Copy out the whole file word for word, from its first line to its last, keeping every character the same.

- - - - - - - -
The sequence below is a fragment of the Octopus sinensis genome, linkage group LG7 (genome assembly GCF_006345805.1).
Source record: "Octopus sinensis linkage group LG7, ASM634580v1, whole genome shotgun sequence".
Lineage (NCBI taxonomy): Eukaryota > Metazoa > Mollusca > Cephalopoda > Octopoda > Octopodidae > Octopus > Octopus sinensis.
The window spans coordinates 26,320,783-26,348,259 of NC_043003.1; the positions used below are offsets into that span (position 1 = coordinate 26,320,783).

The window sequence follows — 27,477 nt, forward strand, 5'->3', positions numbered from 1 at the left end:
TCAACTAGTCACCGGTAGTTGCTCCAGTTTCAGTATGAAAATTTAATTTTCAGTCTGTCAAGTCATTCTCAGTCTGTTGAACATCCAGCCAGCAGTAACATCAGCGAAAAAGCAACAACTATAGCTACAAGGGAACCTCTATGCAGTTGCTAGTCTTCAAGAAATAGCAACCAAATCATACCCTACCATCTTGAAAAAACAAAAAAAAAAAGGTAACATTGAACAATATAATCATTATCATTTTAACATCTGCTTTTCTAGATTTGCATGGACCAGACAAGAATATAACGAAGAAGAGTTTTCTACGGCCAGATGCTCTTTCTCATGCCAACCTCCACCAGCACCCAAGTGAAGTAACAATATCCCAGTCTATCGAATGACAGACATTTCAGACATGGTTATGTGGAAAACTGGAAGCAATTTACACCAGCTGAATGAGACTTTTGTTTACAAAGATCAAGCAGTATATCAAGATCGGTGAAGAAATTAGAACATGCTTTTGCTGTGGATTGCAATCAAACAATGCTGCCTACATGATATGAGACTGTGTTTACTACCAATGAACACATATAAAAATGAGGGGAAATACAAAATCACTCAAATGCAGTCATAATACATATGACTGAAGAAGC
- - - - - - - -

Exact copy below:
The sequence below is a fragment of the Octopus sinensis genome, linkage group LG7 (genome assembly GCF_006345805.1).
Source record: "Octopus sinensis linkage group LG7, ASM634580v1, whole genome shotgun sequence".
Lineage (NCBI taxonomy): Eukaryota > Metazoa > Mollusca > Cephalopoda > Octopoda > Octopodidae > Octopus > Octopus sinensis.
The window spans coordinates 26,320,783-26,348,259 of NC_043003.1; the positions used below are offsets into that span (position 1 = coordinate 26,320,783).

The window sequence follows — 27,477 nt, forward strand, 5'->3', positions numbered from 1 at the left end:
TCAACTAGTCACCGGTAGTTGCTCCAGTTTCAGTATGAAAATTTAATTTTCAGTCTGTCAAGTCATTCTCAGTCTGTTGAACATCCAGCCAGCAGTAACATCAGCGAAAAAGCAACAACTATAGCTACAAGGGAACCTCTATGCAGTTGCTAGTCTTCAAGAAATAGCAACCAAATCATACCCTACCATCTTGAAAAAACAAAAAAAAAAAGGTAACATTGAACAATATAATCATTATCATTTTAACATCTGCTTTTCTAGATTTGCATGGACCAGACAAGAATATAACGAAGAAGAGTTTTCTACGGCCAGATGCTCTTTCTCATGCCAACCTCCACCAGCACCCAAGTGAAGTAACAATATCCCAGTCTATCGAATGACAGACATTTCAGACATGGTTATGTGGAAAACTGGAAGCAATTTACACCAGCTGAATGAGACTTTTGTTTACAAAGATCAAGCAGTATATCAAGATCGGTGAAGAAATTAGAACATGCTTTTGCTGTGGATTGCAATCAAACAATGCTGCCTACATGATATGAGACTGTGTTTACTACCAATGAACACATATAAAAATGAGGGGAAATACAAAATCACTCAAATGCAGTCATAATACATATGACTGAAGAAGC